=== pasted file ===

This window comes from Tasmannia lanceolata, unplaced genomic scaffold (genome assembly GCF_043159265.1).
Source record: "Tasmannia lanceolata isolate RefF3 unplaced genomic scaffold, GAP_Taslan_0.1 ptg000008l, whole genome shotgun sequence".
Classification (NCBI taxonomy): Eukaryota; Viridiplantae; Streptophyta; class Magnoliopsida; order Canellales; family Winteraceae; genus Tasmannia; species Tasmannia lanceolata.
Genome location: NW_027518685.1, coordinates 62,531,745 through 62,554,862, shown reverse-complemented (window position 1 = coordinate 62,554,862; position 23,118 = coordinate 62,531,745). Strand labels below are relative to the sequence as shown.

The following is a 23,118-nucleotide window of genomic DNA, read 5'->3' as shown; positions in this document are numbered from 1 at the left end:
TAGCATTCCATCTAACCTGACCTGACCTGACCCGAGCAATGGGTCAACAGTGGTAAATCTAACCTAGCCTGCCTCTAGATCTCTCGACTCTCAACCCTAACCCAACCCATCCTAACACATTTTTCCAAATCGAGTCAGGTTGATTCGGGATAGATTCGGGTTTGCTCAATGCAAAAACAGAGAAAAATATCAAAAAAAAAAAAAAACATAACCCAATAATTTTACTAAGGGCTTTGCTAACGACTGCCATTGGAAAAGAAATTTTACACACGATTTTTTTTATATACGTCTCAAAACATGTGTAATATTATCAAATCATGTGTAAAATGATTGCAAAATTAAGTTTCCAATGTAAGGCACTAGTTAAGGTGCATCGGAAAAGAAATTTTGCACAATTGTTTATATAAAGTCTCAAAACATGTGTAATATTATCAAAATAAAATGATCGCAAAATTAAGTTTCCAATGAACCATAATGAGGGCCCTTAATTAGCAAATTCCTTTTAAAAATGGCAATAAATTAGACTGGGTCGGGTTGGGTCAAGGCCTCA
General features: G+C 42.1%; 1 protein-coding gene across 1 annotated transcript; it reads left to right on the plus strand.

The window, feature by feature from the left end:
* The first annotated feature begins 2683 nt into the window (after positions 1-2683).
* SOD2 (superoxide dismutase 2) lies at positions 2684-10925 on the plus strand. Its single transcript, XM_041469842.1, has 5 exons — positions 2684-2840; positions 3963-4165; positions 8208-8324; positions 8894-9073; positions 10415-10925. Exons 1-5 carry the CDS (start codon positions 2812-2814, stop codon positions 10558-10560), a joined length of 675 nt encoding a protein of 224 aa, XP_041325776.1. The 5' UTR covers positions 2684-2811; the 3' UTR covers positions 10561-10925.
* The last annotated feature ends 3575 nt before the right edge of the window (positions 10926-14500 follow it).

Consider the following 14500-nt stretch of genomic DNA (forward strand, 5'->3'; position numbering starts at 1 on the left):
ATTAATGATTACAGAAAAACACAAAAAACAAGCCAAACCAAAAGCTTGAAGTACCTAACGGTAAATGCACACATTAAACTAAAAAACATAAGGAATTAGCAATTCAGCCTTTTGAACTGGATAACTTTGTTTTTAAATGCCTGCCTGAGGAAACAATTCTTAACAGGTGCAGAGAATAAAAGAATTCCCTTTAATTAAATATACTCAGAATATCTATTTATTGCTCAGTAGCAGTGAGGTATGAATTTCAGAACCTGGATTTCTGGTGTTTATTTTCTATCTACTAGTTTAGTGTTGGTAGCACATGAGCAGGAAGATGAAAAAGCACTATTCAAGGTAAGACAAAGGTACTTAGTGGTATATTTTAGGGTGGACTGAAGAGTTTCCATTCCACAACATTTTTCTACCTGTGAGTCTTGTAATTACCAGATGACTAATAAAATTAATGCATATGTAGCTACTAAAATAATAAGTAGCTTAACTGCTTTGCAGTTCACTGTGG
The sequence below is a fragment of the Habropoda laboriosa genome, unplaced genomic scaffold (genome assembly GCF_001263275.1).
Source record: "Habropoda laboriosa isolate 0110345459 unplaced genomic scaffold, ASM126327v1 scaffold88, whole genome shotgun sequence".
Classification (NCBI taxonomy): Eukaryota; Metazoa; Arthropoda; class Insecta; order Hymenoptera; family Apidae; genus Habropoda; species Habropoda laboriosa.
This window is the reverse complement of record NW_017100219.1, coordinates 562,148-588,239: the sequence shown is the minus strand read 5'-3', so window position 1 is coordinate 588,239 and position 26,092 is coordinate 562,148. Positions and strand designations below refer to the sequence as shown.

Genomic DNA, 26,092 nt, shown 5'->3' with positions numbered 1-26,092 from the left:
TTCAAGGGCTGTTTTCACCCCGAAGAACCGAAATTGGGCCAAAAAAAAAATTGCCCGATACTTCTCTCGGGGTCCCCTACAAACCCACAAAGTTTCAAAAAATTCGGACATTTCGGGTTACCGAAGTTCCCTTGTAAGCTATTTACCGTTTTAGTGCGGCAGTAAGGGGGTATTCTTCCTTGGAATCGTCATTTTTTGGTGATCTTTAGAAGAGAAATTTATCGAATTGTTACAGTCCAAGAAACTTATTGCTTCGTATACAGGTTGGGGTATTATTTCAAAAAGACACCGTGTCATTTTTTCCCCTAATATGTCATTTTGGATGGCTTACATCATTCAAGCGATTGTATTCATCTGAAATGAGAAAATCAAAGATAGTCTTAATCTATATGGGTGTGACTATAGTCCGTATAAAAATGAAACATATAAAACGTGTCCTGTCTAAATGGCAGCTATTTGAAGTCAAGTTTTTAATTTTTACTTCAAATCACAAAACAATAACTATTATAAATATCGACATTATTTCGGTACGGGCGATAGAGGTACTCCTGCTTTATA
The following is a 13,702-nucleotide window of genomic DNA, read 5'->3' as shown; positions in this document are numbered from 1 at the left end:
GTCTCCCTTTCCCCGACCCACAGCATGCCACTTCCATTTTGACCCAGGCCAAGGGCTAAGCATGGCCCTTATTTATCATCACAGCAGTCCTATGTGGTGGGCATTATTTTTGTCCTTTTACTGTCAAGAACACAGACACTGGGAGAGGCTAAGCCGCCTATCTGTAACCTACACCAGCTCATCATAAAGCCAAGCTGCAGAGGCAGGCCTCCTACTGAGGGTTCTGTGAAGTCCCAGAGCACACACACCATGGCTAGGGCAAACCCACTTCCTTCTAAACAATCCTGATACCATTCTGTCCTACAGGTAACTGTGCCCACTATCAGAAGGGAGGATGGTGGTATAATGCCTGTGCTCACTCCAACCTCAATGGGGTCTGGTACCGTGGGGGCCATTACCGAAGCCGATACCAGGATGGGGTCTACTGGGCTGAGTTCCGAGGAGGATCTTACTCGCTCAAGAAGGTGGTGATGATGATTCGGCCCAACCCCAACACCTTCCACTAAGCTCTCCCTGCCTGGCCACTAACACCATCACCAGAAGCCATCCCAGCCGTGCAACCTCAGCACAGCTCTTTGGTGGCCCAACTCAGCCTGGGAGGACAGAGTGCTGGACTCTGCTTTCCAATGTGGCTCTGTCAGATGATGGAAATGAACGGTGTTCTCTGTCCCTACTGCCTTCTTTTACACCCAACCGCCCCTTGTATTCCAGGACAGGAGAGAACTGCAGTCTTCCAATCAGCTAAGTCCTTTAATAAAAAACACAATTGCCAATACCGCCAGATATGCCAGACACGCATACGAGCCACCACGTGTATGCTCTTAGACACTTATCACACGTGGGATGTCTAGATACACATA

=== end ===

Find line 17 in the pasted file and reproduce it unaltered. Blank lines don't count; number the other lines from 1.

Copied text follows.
This window is the reverse complement of record NW_017100219.1, coordinates 562,148-588,239: the sequence shown is the minus strand read 5'-3', so window position 1 is coordinate 588,239 and position 26,092 is coordinate 562,148. Positions and strand designations below refer to the sequence as shown.